A small auto-camera will be attached to the lapel on days 2 and 7 which automatically takes a picture every 15 seconds. The images will provide information regarding the environmental context of eating as it occurs in the free-living environment.
Timepoint [5] 351652 0
Days 2 and 7 of each experimental week (weeks 3 and 5).
Secondary outcome [6] 351653 0
Quality of life over the past 7 days measured using the Kidscreen-27 questionnaire (Qual Life Res 2014;23:791-803).
Timepoint [6] 351653 0
At the end of each experimental week (weeks 3 and 5) i.e. after 7 nights of sleep manipulation.
Secondary outcome [7] 351654 0
Weight using electronic scales
Timepoint [7] 351654 0
At the end of each experimental week (weeks 3 and 5) i.e. after 7 nights of sleep manipulation.
Secondary outcome [8] 351655 0
Sleep disturbances and impairment over the past 7 days (using the PROMIS questionnaire, Forrest CB et al, Sleep 2018;zsy054).
Timepoint [8] 351655 0
At the end of each experimental week (weeks 3 and 5) i.e. after 7 nights of sleep manipulation.

Eligibility
Key inclusion criteria
8-12 years of age.
Reported usual sleep duration of 8-11 hours per night.
Minimum age
8 Years
Maximum age
12 Years
Gender
Both males and females
Can healthy volunteers participate?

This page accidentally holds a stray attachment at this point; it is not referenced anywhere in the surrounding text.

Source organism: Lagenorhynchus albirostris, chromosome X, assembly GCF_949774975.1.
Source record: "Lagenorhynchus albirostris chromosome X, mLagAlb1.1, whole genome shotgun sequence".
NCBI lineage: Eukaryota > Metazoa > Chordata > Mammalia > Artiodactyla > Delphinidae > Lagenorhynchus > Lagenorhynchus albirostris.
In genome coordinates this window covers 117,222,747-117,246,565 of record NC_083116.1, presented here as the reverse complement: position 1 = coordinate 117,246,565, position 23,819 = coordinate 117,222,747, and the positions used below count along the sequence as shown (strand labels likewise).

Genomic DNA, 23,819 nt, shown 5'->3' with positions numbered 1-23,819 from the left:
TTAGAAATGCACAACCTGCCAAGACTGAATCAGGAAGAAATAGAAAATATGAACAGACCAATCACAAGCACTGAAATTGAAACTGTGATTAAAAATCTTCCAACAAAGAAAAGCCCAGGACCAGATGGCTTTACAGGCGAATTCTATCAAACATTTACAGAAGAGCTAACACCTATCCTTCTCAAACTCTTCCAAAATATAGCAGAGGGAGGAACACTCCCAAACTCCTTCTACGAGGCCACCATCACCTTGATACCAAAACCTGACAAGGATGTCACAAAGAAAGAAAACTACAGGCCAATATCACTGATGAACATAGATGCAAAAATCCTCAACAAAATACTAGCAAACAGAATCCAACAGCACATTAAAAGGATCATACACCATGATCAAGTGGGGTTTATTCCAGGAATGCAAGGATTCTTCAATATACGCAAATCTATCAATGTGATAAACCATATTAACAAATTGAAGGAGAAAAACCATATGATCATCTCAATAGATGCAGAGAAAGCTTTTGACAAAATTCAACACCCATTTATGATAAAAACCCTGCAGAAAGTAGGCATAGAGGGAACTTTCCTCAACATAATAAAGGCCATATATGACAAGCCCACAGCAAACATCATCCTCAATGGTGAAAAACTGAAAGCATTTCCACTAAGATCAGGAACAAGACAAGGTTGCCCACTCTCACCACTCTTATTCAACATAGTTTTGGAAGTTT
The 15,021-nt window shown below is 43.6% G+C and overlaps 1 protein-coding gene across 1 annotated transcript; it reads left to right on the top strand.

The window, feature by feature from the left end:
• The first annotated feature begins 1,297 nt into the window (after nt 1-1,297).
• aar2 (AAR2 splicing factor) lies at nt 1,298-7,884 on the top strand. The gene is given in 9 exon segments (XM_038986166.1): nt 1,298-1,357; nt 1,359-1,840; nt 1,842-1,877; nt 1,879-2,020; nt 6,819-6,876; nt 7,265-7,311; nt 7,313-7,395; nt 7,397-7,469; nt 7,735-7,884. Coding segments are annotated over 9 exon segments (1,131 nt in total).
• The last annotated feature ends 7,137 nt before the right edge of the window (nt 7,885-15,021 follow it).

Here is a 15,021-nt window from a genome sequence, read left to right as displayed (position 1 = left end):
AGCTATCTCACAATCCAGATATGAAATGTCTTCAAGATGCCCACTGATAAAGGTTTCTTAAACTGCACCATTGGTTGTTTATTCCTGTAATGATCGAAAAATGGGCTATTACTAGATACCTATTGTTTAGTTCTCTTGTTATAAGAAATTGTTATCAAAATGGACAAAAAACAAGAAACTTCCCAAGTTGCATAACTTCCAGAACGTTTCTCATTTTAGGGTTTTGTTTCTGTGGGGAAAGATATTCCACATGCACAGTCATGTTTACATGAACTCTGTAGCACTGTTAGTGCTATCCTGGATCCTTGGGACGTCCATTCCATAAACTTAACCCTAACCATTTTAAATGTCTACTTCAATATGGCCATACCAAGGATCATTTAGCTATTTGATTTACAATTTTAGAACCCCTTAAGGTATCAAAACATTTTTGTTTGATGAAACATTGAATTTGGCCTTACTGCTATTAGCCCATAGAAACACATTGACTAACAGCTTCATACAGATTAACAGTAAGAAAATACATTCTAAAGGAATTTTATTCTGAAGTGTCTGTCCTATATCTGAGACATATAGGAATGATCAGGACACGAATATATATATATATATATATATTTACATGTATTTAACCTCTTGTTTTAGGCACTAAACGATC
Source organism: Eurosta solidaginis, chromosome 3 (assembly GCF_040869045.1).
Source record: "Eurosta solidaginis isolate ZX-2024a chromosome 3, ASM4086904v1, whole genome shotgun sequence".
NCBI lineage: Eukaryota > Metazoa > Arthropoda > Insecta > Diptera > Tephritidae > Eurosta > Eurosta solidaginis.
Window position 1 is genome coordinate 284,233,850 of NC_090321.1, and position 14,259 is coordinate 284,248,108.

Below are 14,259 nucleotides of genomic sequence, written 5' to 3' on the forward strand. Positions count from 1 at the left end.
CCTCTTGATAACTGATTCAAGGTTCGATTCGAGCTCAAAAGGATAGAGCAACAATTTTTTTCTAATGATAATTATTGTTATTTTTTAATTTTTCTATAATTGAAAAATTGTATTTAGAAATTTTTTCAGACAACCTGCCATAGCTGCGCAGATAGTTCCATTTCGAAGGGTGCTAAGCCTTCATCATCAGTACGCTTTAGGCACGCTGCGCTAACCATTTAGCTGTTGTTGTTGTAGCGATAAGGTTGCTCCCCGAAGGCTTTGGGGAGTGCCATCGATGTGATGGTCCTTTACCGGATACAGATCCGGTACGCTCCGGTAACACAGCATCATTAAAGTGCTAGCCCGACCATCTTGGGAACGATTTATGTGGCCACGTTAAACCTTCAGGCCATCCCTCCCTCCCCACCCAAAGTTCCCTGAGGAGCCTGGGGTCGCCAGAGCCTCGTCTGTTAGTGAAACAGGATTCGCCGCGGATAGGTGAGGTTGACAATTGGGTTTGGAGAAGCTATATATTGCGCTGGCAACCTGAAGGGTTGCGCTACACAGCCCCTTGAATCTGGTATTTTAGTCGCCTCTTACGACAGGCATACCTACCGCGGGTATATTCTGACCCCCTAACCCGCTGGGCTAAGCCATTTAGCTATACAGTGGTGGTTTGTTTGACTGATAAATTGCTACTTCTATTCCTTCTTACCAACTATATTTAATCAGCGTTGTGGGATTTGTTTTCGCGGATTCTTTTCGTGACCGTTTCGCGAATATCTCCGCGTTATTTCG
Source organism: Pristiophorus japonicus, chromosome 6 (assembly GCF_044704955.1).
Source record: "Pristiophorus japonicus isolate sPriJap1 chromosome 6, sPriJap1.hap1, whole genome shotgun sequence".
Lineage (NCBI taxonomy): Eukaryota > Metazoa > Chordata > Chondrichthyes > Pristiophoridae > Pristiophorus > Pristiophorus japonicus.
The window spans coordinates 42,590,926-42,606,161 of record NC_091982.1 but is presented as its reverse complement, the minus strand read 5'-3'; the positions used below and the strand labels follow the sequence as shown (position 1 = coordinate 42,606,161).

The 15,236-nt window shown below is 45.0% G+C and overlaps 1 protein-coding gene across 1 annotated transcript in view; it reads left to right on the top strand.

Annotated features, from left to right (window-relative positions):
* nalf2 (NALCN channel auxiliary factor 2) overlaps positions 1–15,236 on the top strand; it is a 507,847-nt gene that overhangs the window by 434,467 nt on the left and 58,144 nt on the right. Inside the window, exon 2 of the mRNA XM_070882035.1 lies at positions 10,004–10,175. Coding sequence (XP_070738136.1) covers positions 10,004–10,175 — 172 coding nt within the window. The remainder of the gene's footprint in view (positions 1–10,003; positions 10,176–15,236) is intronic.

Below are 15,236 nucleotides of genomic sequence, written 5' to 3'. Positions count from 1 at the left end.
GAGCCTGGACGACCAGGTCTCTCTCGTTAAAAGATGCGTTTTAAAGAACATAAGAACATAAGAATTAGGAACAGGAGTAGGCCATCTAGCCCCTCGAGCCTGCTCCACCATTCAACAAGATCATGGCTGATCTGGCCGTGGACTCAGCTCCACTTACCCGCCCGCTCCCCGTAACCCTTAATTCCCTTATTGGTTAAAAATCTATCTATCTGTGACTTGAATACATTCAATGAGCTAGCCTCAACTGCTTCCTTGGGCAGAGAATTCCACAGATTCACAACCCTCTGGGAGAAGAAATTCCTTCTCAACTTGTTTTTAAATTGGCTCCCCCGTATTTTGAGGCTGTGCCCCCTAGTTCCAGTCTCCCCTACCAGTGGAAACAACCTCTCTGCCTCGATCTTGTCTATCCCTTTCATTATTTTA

Yes
Key exclusion criteria
Children identified as having:
i) a sleep disorder (using the Sleep Disturbance Scale for Children, Bruni et al, J Sleep Res 1996;5:251-61), or a
ii) chronic medical condition or physical disability that impedes their ability to participate in physical activity.

Study design
Purpose of the study
Prevention
Allocation to intervention
Randomised controlled trial
Procedure for enrolling a subject and allocating the treatment (allocation concealment procedures)
YES, the person determining who is eligible is unaware at the time of inclusion of group allocation. Allocation is done by central randomisation by computer.
Methods used to generate the sequence in which subjects will be randomised (sequence generation)
Simple randomisation using a randomisation table created by computer software.
Masking / blinding
Blinded (masking used)
Who is / are masked / blinded?


The people assessing the outcomes
The people analysing the results/data
Intervention assignment
Crossover
Other design features
N/A
Phase
Not Applicable
Type of endpoint(s)
Efficacy
Statistical methods / analysis
Power: Our primary outcome is to determine a difference in eating in the absence of hunger from the feeding experiment. Based on a standard deviation of 870kJ and a within-person correlation of 0.7 (Int J Obes 2008; 32: 1499-1505), a sample size of 59 would be required to detect a difference of 250 kJ in energy intake between the two different sleep conditions (80% power, p<0.05). 250kJ is equivalent to approximately 1.5 plain biscuits or 6 potato crisps. These numbers will also allow us to detect important differences in energy intake (secondary outcome) from the diet recalls, over the total day (500kJ difference, n=85) or just at night (200kJ difference, n=50) (Pediatrics 2013;132:1-8). Recruiting 110 children will allow for 20% drop-out and incomplete data.